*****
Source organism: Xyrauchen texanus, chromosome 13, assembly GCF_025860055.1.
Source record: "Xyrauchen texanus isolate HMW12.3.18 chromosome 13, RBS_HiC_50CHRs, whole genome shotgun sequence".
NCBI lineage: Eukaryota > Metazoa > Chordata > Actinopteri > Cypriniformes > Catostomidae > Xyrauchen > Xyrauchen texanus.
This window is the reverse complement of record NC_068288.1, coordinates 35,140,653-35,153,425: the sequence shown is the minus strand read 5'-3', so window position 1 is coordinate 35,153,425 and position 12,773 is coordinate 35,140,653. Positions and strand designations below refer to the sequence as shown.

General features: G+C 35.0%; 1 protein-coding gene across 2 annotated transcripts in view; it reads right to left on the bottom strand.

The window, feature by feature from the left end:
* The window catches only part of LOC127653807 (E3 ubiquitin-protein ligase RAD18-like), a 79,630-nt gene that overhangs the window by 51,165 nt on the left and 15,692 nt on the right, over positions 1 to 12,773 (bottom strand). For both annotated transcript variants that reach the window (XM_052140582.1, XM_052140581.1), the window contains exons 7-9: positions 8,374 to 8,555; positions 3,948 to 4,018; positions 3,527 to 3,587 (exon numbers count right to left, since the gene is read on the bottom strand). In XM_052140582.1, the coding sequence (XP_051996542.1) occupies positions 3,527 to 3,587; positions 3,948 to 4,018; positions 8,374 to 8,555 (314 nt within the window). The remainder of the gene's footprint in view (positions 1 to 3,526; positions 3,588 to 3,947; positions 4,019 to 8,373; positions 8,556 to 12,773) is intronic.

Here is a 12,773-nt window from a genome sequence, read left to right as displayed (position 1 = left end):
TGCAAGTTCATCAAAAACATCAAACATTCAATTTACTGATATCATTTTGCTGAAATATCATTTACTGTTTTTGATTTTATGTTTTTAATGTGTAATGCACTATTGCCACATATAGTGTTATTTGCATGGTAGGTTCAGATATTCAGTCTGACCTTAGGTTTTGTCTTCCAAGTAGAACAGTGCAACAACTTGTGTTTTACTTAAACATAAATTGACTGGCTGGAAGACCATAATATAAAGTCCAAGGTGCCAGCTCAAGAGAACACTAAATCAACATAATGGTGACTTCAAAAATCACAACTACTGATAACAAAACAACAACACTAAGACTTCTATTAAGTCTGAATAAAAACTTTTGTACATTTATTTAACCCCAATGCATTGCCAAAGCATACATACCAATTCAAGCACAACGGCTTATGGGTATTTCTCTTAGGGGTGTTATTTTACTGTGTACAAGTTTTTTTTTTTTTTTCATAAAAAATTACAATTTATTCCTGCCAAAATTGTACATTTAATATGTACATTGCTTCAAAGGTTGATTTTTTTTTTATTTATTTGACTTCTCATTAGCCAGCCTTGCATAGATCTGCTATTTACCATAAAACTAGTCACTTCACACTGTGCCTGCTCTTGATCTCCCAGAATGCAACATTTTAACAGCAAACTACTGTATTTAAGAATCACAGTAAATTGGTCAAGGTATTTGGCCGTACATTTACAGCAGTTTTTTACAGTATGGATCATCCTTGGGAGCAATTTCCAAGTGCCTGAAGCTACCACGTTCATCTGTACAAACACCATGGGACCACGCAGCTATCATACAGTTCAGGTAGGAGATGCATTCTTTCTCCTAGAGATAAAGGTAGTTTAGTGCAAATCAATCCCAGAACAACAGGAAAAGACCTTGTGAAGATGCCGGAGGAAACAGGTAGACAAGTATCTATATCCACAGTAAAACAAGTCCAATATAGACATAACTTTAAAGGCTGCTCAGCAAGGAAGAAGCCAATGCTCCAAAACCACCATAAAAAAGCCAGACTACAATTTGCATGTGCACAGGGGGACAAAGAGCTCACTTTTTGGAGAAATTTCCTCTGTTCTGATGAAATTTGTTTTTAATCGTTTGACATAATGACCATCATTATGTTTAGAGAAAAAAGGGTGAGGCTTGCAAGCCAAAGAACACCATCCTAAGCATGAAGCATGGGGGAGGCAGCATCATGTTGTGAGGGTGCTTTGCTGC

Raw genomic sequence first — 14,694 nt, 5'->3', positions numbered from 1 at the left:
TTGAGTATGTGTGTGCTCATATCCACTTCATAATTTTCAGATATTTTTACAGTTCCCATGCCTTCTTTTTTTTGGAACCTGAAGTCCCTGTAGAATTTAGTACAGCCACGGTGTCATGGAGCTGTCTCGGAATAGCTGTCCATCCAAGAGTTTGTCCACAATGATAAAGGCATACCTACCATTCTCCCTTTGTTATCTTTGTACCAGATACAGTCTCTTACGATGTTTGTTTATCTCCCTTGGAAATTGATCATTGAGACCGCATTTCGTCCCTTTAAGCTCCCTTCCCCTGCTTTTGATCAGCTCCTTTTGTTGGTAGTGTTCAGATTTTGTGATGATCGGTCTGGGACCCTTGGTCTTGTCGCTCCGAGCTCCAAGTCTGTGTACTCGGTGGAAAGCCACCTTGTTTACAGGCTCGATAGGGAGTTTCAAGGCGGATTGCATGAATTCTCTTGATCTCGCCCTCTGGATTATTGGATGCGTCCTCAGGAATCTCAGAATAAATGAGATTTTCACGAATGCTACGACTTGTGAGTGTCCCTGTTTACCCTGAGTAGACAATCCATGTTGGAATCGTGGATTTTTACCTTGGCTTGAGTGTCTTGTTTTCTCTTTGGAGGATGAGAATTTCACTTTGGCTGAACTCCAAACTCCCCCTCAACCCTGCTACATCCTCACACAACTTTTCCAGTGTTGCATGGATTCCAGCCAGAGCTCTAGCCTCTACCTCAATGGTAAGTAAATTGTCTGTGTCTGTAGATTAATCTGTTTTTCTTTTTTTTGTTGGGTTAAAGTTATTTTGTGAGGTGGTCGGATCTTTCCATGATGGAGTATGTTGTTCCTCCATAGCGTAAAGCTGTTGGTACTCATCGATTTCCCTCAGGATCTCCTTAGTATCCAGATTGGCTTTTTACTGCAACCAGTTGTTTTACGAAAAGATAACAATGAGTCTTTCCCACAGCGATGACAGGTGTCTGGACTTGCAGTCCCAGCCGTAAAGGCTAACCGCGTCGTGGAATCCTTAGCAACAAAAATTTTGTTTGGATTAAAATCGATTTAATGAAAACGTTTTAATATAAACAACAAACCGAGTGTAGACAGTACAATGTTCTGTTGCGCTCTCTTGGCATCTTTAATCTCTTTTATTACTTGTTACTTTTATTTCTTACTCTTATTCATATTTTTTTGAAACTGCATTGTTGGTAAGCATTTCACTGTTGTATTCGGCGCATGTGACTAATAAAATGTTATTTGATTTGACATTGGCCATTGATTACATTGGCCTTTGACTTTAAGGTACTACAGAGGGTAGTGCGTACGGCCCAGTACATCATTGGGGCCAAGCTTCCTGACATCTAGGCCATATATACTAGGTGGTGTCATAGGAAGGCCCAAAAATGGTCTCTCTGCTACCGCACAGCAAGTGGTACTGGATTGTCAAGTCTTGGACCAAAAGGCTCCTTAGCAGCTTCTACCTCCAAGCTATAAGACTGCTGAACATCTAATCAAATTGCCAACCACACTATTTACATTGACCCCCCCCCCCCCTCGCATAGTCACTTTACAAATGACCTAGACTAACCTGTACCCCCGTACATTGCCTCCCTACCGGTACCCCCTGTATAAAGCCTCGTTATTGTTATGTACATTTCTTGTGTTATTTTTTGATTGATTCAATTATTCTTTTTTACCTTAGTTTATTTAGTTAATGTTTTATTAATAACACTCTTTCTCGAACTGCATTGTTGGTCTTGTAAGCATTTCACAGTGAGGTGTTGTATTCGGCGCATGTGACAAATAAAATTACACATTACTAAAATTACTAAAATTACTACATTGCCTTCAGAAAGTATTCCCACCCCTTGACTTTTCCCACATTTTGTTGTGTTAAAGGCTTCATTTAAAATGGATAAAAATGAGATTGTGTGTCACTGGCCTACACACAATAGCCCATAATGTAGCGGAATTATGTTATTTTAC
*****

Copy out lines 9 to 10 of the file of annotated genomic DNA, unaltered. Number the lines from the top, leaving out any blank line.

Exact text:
TGCAAGTTCATCAAAAACATCAAACATTCAATTTACTGATATCATTTTGCTGAAATATCATTTACTGTTTTTGATTTTATGTTTTTAATGTGTAATGCACTATTGCCACATATAGTGTTATTTGCATGGTAGGTTCAGATATTCAGTCTGACCTTAGGTTTTGTCTTCCAAGTAGAACAGTGCAACAACTTGTGTTTTACTTAAACATAAATTGACTGGCTGGAAGACCATAATATAAAGTCCAAGGTGCCAGCTCAAGAGAACACTAAATCAACATAATGGTGACTTCAAAAATCACAACTACTGATAACAAAACAACAACACTAAGACTTCTATTAAGTCTGAATAAAAACTTTTGTACATTTATTTAACCCCAATGCATTGCCAAAGCATACATACCAATTCAAGCACAACGGCTTATGGGTATTTCTCTTAGGGGTGTTATTTTACTGTGTACAAGTTTTTTTTTTTTTTTCATAAAAAATTACAATTTATTCCTGCCAAAATTGTACATTTAATATGTACATTGCTTCAAAGGTTGATTTTTTTTTTATTTATTTGACTTCTCATTAGCCAGCCTTGCATAGATCTGCTATTTACCATAAAACTAGTCACTTCACACTGTGCCTGCTCTTGATCTCCCAGAATGCAACATTTTAACAGCAAACTACTGTATTTAAGAATCACAGTAAATTGGTCAAGGTATTTGGCCGTACATTTACAGCAGTTTTTTACAGTATGGATCATCCTTGGGAGCAATTTCCAAGTGCCTGAAGCTACCACGTTCATCTGTACAAACACCATGGGACCACGCAGCTATCATACAGTTCAGGTAGGAGATGCATTCTTTCTCCTAGAGATAAAGGTAGTTTAGTGCAAATCAATCCCAGAACAACAGGAAAAGACCTTGTGAAGATGCCGGAGGAAACAGGTAGACAAGTATCTATATCCACAGTAAAACAAGTCCAATATAGACATAACTTTAAAGGCTGCTCAGCAAGGAAGAAGCCAATGCTCCAAAACCACCATAAAAAAGCCAGACTACAATTTGCATGTGCACAGGGGGACAAAGAGCTCACTTTTTGGAGAAATTTCCTCTGTTCTGATGAAATTTGTTTTTAATCGTTTGACATAATGACCATCATTATGTTTAGAGAAAAAAGGGTGAGGCTTGCAAGCCAAAGAACACCATCCTAAGCATGAAGCATGGGGGAGGCAGCATCATGTTGTGAGGGTGCTTTGCTGC

Raw genomic sequence first — 14,694 nt, 5'->3', positions numbered from 1 at the left: